Gyms are a great way to get in shape. But once the New Year's resolutions wear off, attendance drops.
Trisha Calvo with Consumer Reports explains, "People stop working out for all sorts of reasons. But lack of time and inconvenience are two of the most common. When you have an exercise machine at home, you eliminate both of those factors."
Consumer Reports says treadmills are a great choice to help with weight loss, but if you're looking for something a little different, the labs also test rowing machines, spin bikes and ellipticals.
Peter Anzalone with Consumer Reports says, "If you're just starting out or you have back, hip, or knee problems, an elliptical is a great alternative to a treadmill. It creates less impact on your joints and it can still give you a great cardio workout."
After testing dozens of ellipticals, Consumer Reports says one from A-F-G - the 3-point-1-A-E for $1,100 - is a great choice.
Spin bikes provide a good interval workout and are a popular gym class. Many want the convenience of having a spin bike at home.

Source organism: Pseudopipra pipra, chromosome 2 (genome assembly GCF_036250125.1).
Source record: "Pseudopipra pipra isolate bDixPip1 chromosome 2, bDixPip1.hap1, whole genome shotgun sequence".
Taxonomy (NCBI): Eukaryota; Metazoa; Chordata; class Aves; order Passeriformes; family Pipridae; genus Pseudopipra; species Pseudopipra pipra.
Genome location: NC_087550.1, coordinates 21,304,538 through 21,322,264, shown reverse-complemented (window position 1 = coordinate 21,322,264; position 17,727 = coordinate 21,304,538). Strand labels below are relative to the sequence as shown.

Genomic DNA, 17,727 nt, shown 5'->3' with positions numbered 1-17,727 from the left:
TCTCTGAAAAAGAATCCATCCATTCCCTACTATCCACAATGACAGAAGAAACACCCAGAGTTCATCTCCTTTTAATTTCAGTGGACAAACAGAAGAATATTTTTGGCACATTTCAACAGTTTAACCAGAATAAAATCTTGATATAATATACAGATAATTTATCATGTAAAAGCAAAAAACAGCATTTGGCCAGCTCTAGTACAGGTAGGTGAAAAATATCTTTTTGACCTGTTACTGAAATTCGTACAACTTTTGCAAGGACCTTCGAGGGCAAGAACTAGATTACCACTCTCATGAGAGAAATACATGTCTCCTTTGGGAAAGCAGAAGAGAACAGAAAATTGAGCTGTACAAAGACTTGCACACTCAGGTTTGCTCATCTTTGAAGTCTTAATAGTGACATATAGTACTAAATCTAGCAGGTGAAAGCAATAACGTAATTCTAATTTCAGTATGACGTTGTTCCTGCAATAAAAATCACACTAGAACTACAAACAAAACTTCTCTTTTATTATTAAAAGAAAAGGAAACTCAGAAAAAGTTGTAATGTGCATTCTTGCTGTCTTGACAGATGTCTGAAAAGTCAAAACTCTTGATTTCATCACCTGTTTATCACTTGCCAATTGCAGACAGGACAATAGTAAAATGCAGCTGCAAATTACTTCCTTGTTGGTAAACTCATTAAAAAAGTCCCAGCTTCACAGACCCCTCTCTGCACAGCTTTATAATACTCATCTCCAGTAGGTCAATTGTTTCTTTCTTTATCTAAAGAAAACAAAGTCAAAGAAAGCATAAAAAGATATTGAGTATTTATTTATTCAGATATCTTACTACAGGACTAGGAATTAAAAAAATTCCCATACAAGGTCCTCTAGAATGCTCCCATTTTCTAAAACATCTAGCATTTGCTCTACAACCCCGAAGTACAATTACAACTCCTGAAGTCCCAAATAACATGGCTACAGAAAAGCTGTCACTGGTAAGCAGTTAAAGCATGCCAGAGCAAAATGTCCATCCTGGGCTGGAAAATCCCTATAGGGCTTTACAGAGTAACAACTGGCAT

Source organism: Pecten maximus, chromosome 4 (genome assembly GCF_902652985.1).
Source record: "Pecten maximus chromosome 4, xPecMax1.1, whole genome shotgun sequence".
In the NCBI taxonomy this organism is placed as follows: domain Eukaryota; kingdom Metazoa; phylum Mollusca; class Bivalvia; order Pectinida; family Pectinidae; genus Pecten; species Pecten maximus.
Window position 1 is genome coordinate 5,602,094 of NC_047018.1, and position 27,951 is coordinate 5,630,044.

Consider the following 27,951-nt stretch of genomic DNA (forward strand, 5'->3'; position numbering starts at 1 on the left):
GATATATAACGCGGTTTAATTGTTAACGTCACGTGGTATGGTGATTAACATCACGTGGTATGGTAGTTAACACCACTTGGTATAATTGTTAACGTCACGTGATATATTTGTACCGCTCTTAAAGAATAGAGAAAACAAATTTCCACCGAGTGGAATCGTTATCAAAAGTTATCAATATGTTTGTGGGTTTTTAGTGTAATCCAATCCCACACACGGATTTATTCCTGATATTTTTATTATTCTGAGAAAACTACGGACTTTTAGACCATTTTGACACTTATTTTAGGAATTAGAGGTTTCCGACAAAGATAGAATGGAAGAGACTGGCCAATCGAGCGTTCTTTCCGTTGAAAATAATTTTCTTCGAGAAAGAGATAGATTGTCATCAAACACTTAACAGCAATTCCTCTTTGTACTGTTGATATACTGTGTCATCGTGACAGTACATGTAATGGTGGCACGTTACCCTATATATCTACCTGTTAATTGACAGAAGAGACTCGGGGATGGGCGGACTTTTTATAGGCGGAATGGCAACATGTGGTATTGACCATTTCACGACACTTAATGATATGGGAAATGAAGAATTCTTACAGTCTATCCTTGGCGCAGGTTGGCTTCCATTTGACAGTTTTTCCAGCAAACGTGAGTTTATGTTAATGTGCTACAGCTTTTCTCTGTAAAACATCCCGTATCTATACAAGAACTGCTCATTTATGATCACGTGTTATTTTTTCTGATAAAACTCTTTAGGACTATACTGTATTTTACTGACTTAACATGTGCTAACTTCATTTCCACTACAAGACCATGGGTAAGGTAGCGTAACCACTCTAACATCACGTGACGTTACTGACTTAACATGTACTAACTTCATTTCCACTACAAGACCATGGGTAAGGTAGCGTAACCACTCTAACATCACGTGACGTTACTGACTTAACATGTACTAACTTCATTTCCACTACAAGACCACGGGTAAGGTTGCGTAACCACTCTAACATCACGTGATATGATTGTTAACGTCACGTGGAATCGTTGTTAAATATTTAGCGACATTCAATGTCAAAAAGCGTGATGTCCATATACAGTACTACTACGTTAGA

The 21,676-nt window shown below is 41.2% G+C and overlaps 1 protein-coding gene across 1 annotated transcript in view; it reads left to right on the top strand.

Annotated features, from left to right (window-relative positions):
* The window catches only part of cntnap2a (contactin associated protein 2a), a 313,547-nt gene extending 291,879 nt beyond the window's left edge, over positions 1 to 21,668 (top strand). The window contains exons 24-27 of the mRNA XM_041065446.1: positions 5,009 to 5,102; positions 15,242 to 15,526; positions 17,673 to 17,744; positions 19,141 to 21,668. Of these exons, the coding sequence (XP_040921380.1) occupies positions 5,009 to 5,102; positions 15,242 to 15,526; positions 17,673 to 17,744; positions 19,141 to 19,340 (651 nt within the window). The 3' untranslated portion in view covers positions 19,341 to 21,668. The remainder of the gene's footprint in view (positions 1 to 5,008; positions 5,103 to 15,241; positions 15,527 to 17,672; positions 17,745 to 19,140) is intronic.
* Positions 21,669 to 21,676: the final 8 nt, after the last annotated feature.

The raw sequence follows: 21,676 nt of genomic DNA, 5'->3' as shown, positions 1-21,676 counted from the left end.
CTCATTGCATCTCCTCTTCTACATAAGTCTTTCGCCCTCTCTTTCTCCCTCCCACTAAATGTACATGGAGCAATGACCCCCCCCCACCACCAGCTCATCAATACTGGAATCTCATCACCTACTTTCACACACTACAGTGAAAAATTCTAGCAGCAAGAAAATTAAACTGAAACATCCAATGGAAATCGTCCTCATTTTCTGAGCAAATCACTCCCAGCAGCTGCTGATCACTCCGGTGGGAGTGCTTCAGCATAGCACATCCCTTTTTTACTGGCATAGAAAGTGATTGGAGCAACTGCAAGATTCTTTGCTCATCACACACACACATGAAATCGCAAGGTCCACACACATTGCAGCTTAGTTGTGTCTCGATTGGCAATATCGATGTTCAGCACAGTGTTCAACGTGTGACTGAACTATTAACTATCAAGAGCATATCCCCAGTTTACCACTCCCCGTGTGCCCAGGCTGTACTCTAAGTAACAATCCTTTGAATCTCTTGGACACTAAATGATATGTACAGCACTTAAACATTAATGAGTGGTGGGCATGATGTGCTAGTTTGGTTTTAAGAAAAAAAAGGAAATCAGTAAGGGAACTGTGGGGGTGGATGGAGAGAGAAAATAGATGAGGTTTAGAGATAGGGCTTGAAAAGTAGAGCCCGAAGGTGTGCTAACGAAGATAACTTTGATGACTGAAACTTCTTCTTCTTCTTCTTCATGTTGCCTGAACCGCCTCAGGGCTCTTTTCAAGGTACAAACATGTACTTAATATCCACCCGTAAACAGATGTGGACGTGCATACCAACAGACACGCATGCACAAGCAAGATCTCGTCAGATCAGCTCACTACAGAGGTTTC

Consumer Reports recommends the Diamondback 510-i-c for $800. It has a built-in workout program that keeps you moving.
Another option - a rowing machine.
Peter also points out, "Rowing machines provide a full body workout - both upper- and lower-body. It's non-weight-bearing, but it's still very strenuous, so it can burn a lot of calories."
You do want to make sure it fits. The $900 Concept2 Model D proved comfortable for both short and tall people.
Treadmills are the most popular exercise machines of all. Consumer Reports named the Proform Pro 2000 a Best Buy for around $1,200. It folds and is easy to store.